Friday, July 26, 2013

More Baja Plants

I have previously written about my interest in Baja plants for the garden, but I did not cover all the species I have. So today I will describe the other Baja species in my garden, starting with Mammillaria cactus. I love all cacti but if I had to choose one genus that I love the most it would be the Mamms. Their diminutive size makes them great for either containers or any size garden. They can tuck underneath larger shrubs and be perfectly happy there. Like all cacti they are extremely heat and drought tolerant, but not very tolerant of cold or wetness. But above all, when they bloom the tiny flowers can be extravagantly beautiful. Below is one that is blooming right now, a Mammillaria blossfeldiana which is a Baja endemic found in the vicinity of Santa Rosalillita and on Cedros Island.

I took the above closeup shot early in the morning and there was still dew on the plants. This species stays very small, typically about 2 inches in height. It is reported to bloom in April and May in its native habitat, but here it is in my garden near the end of July.

Another Baja Mamm is fraileana which is found in the Cape region. It also has lovely pink flowers, but mine has not bloomed yet. It has been in this container less than a year.

Yet another Mamm in my garden is albicans which is found from Loreto to the northern Cape region, primarily along the coast. In the background is a Ferocactus viridescens which if found both north and south of the border.

Cochemiea is another genus of small cacti, and the entire genus is endemic to Baja. They used to be lumped together with Mammillaria but now they are considered distinct. Like the Mamms, they have very interesting, beautiful flowers. I have two of them and I'm anxious to see them bloom. Cochemiea halei (below) is a rare species found only on Magdalena and Santa Margarita Islands and a very few locations on the immediate coast of the adjacent peninsula. It is somewhat taller than other Cochemiea and has only straight spines.

Cochemiea poselgeri has a more sprawling habit and strongly hooked spines. It is common throughout much of Baja Sur. I have mine in a container with another Baja succulent, Euphorbia (Pedilanthus) lomelii, commonly known as Candelilla or Slipper Plant.

To finish up the cacti, I have a small specimen of Echinocereus maritimus var. maritimus which is a clumping or hedgehog cactus from the Ensenada area. It is reported to be the only species of Echinocereus in California or Baja that has yellow flowers. Although I've had mine for several years it has never bloomed. I'm hopeful that it will one of these years.

Moving away from the cacti, one of my other favorite genera is the Dudleyas in the Crassula family. I have a couple of Baja Dudleyas. First is Dudleya brittonii, endemic to the coast from the border south to the Ensenada area.

Below is a new acquisition, Dudleya Candida,closely related to brittonii but reported to be endemic to the Coronados Islands which are just south of the U.S. border.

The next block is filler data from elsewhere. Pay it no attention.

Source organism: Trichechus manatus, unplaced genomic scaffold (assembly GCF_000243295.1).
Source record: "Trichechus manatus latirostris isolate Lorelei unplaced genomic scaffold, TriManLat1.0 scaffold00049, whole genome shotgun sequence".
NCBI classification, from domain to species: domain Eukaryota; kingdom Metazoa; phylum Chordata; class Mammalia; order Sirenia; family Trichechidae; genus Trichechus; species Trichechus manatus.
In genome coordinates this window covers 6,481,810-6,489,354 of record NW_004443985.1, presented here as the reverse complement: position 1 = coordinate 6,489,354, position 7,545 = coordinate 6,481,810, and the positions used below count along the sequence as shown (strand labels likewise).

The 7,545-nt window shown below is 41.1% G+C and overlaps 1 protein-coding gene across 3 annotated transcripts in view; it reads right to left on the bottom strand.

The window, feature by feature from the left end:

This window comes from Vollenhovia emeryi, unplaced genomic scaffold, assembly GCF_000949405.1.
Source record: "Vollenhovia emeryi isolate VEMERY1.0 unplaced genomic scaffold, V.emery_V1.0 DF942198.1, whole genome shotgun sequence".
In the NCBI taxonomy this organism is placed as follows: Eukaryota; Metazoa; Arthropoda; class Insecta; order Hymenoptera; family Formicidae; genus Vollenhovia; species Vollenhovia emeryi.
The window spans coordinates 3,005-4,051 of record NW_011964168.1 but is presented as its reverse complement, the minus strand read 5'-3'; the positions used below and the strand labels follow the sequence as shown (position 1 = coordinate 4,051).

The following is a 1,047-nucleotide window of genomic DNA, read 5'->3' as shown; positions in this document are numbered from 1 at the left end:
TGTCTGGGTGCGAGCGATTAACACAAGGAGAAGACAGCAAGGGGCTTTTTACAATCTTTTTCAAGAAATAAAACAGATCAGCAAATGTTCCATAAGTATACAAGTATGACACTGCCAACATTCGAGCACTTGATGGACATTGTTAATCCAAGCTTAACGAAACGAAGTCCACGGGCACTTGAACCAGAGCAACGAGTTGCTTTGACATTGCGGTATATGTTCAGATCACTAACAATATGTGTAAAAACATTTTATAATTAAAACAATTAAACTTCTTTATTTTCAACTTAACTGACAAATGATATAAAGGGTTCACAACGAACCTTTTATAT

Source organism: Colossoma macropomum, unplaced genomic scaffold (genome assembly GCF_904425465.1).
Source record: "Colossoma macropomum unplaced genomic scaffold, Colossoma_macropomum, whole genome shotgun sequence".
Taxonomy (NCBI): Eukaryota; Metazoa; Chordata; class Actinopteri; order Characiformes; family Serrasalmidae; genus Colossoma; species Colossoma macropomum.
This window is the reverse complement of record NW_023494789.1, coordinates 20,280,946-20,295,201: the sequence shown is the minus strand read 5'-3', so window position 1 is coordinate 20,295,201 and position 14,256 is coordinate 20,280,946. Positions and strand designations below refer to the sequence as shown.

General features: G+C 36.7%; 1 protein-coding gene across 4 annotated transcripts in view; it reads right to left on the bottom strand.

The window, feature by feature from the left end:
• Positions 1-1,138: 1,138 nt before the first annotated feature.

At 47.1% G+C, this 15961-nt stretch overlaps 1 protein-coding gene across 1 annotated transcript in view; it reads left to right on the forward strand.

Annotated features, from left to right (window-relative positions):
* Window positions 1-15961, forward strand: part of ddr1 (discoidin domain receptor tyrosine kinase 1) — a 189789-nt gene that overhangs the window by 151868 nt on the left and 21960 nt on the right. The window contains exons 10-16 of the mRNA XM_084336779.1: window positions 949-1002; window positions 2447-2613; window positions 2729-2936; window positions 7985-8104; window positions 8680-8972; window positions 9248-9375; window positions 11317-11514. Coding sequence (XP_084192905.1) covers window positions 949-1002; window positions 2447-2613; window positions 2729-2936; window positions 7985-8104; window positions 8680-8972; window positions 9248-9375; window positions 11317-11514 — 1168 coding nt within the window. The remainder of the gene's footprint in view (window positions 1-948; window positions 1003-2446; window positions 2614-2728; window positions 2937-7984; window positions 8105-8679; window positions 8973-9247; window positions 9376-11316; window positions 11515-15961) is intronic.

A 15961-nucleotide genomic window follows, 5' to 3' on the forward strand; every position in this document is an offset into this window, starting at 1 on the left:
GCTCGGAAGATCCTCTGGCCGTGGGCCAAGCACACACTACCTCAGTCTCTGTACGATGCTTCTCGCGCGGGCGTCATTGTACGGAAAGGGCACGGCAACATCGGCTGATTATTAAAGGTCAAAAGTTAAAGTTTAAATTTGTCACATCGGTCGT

To wrap up the Baja natives, below is a plant that I know little about called Burroughsia fastigiata in the Verbena family. The Baja California Plant Field Guide ( Rebman and Roberts) does not mention it, but the SD Museum of Natural History web site says it is found in central Baja. So for it seems to be happy in my garden.

I am frankly more nuts about Baja plants than I am about California plants, especially the succulents. I plan to get more for planting in Fall.

Wednesday, July 24, 2013

Back from Vacation

I was on vacation for 3 weeks and it has taken me some time to get back into my normal routines. When I got home there was quite a bit to be done in the garden. Some plants had gone to seed and I wanted to collect the seeds for spreading around the yard, especially the Delphinium cardinale.

You can see that the Delphinium has a 3 chambered fruit. Each chamber is filled with numerous small, black seeds. It's very easy to collect the seeds by turning the fruits upside down into a cup. I'm going to hang onto these seeds until late summer or early fall, at which time I will sow them around in places where I'd like to get it established. When storing seed remember to keep them in an envelope, paper bag or some other porous container. The seed is a living organism and needs to breathe, although at a slow rate. If sealed in a plastic bag they will eventually suffocate.

My new pond got rather green while I was gone, but it also seems to have attracted a lot of insect life. This week there was a squadron of dragonflies and damselflies cruising around the pond. I could only get a picture when one of them would land.

There was also one that I believe was a female. She was more brownish-red, and she was flicking her tail in the water which I believe was egg laying. It was hard to get a picture of her, but I did manage to get one. It's pretty blurry because she was moving so fast. I expect that next year there will be baby dragonflies emerging from the pond.

Damselflies are much smaller than dragonflies and usually rest with their wings folded rather than straight out like Dragonflies. The ones around here are blue. I couldn't get a picture of any adult ones. They must reproduce very quickly because there are already damselfly naiads (nymphs) in the pond. Very cool.

That's all for today.